Treatment of Ankle Sprains
Friday, June 8, 2018
Did you know that more than 20,000 people get an ankle sprain in a day?
When the ankle is injured, sometimes the pain might go away fairly quickly. In other cases, there could be a severe sprain, the amount of swelling to your ankle can be an indication of the injury’s seriousness. You might also experience a sharp pain when you try to stand.
An ankle sprain occurs when ligaments of the ankle joint are torn or stretched. You can avoid long-term problems by properly treating the sprained ankle. Normally the ankle might be rolled outward (eversion sprain) or inward (inversion sprain). Pain on the outer side of the ankle means that there might be an inversion sprain.
Treatment of Your Sprained Ankle
Your sprained ankle needs to be treated to prevent instability and chronic pain. If the sprain is of Grade I, then follow these P.R.I.C.E. guidelines:
Swelling is likely to reduce after a few days. However, more healing time is required for a Grade II sprain due to the increased swelling and bruising caused by a minor tear to a ligament.
- Protect the area from further injury.
- Rest your ankle. If needed, use crutches when walking and put less weight on the joint when standing.
- Ice applied to the affected area will help to reduce swelling. Do not use ice for more than 20 minutes out of each hour, use several times throughout the day. Use a thin piece of cloth, like a dish towel between the ice pack and the skin to avoid frostbite or ice burn of the skin.
- Compression applied to the affected area will add stability and control swelling. Try using an ace wrap or an ankle brace.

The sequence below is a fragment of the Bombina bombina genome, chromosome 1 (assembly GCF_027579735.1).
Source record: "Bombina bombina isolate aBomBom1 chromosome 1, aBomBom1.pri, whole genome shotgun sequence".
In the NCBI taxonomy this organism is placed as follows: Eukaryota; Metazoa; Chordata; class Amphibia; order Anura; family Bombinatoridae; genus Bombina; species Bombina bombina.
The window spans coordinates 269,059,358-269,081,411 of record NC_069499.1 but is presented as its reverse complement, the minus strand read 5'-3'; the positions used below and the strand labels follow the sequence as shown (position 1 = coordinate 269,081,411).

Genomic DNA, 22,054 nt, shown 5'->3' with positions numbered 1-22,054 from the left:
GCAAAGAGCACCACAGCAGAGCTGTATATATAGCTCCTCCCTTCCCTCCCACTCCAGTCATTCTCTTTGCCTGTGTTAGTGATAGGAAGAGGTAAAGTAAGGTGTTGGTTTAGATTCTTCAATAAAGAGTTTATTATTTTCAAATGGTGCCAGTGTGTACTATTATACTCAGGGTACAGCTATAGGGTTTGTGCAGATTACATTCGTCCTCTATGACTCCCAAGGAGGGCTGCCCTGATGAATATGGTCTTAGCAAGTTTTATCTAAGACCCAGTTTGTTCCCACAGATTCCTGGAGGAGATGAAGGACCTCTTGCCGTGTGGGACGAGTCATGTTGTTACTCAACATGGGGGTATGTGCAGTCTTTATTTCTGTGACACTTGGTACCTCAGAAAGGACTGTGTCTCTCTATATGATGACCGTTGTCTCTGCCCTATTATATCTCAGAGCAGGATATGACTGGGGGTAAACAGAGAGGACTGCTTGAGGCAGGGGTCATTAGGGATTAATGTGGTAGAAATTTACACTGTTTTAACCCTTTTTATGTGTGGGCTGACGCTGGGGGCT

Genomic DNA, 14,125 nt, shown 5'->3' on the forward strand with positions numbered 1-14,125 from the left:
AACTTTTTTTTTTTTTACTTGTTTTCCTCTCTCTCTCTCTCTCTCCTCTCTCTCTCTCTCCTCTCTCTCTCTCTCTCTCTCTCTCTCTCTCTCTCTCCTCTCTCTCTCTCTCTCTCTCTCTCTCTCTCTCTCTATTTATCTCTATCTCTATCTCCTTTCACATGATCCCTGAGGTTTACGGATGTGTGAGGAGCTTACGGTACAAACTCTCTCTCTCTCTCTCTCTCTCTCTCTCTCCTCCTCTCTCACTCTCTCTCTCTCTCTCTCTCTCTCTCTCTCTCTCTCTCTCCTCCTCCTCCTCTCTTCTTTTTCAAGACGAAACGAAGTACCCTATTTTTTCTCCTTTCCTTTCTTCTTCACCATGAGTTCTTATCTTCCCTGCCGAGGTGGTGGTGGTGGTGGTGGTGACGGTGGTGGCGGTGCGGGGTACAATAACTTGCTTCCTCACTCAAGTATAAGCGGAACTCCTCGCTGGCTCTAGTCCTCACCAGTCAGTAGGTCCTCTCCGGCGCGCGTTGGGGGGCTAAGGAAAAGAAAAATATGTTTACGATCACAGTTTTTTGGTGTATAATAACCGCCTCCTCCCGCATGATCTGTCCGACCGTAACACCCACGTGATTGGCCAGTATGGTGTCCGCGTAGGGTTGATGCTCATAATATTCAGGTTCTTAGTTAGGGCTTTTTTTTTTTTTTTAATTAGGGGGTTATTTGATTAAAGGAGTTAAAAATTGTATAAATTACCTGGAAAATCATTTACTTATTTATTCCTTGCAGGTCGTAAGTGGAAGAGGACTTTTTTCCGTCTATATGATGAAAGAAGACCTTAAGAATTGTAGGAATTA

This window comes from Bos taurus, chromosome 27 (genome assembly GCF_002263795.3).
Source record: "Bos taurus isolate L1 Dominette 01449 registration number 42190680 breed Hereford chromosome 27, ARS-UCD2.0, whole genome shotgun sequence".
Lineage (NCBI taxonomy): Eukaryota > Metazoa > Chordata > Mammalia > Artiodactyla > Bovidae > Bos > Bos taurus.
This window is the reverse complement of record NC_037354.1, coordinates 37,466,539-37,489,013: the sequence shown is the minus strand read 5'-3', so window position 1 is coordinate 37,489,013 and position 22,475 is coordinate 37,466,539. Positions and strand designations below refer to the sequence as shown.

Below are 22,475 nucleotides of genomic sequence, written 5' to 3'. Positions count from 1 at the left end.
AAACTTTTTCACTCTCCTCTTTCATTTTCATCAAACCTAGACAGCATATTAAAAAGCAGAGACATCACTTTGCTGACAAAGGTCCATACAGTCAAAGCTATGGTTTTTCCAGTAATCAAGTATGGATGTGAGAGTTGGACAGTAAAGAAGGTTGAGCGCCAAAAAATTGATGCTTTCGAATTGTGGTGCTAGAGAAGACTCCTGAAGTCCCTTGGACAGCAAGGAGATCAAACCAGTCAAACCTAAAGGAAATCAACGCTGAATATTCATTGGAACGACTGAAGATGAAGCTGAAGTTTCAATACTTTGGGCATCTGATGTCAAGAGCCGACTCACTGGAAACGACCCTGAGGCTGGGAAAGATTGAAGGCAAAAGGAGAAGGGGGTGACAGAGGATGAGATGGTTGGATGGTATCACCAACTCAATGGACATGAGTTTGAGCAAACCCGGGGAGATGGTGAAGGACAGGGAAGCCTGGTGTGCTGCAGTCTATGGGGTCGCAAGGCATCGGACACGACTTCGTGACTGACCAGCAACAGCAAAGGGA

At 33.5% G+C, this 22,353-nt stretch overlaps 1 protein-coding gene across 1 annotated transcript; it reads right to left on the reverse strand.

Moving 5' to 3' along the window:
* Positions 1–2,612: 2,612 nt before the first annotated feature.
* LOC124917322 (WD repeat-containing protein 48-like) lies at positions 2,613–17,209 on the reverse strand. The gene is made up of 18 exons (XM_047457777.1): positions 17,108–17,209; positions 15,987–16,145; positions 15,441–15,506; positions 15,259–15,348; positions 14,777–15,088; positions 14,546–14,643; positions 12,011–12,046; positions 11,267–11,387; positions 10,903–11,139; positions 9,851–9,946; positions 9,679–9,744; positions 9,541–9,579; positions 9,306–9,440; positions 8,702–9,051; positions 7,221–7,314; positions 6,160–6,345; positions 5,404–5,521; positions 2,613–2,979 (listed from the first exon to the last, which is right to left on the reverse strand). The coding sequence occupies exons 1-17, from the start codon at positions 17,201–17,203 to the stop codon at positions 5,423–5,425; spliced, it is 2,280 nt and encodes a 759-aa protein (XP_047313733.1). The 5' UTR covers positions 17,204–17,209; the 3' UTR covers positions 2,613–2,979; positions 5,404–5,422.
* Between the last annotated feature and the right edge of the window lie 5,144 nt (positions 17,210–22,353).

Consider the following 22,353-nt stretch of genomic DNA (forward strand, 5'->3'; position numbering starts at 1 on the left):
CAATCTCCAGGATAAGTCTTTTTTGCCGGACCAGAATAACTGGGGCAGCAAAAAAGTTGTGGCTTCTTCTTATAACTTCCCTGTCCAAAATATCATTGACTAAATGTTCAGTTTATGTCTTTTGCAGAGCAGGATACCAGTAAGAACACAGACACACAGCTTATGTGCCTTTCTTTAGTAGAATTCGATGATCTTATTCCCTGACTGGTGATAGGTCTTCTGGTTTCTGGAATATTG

- Elevate the injured foot above waist height when seated. This will help to control both swelling and pain.
A Grade III sprain is serious and can permanently damage your ankle. Sometimes the doctor would recommend a surgery to repair the complete tear of the ligament. This complete tear will cause significant pain, swelling and bruising of the ankle. For serious ankle sprains walking isn’t impossible but you may need a walking boot or a short leg cast for additional support. Repeated ankle sprains might need a surgical procedure in order to tighten the ligaments.
Rehabilitation of Your Sprained Ankle
Rehabilitation is needed to completely heal the sprained ankle and avoid future occurrence of injuries. There are three stages of recovery for ankle sprains:
According to the doctor’s advice, you need to do specific exercises to increase your coordination, balance and flexibility and strengthening your ligaments and muscles. A few days or months later, depending on your recovery and the severity of the sprain, you will begin to feel better.
- Phase I: Taking proper rest to protect the ankle injury and reduce the swelling.
- Phase II: Restoring the strength and flexibility of your ankle.
- Phase III: Taking some time to return to exercises and daily activities.
If your ankle sprain is painful or interfering with daily activities, you might consider seeking medical treatment. Doctors' Urgent Care medical staff can take xrays on site, if needed, and the medical provider will evaluate your ankle to provide treatment to get you on the road to recovery.